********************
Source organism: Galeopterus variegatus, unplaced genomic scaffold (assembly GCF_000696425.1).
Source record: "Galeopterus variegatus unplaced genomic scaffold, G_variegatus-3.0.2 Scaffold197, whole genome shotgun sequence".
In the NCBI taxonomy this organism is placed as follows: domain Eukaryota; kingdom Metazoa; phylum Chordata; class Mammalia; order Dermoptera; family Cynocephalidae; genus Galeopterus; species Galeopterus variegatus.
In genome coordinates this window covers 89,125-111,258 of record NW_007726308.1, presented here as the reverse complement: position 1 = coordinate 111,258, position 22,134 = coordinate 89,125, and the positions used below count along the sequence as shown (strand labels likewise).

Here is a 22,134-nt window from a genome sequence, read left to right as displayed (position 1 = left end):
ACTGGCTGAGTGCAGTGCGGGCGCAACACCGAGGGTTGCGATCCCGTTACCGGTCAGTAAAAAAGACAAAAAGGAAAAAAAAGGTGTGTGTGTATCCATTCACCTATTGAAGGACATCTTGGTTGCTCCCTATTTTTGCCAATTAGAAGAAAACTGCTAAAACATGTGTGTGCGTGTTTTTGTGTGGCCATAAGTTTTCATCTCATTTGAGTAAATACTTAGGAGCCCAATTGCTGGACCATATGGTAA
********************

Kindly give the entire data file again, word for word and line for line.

Source organism: Galeopterus variegatus, unplaced genomic scaffold (assembly GCF_000696425.1).
Source record: "Galeopterus variegatus unplaced genomic scaffold, G_variegatus-3.0.2 Scaffold197, whole genome shotgun sequence".
In the NCBI taxonomy this organism is placed as follows: domain Eukaryota; kingdom Metazoa; phylum Chordata; class Mammalia; order Dermoptera; family Cynocephalidae; genus Galeopterus; species Galeopterus variegatus.
In genome coordinates this window covers 89,125-111,258 of record NW_007726308.1, presented here as the reverse complement: position 1 = coordinate 111,258, position 22,134 = coordinate 89,125, and the positions used below count along the sequence as shown (strand labels likewise).

Here is a 22,134-nt window from a genome sequence, read left to right as displayed (position 1 = left end):
ACTGGCTGAGTGCAGTGCGGGCGCAACACCGAGGGTTGCGATCCCGTTACCGGTCAGTAAAAAAGACAAAAAGGAAAAAAAAGGTGTGTGTGTATCCATTCACCTATTGAAGGACATCTTGGTTGCTCCCTATTTTTGCCAATTAGAAGAAAACTGCTAAAACATGTGTGTGCGTGTTTTTGTGTGGCCATAAGTTTTCATCTCATTTGAGTAAATACTTAGGAGCCCAATTGCTGGACCATATGGTAA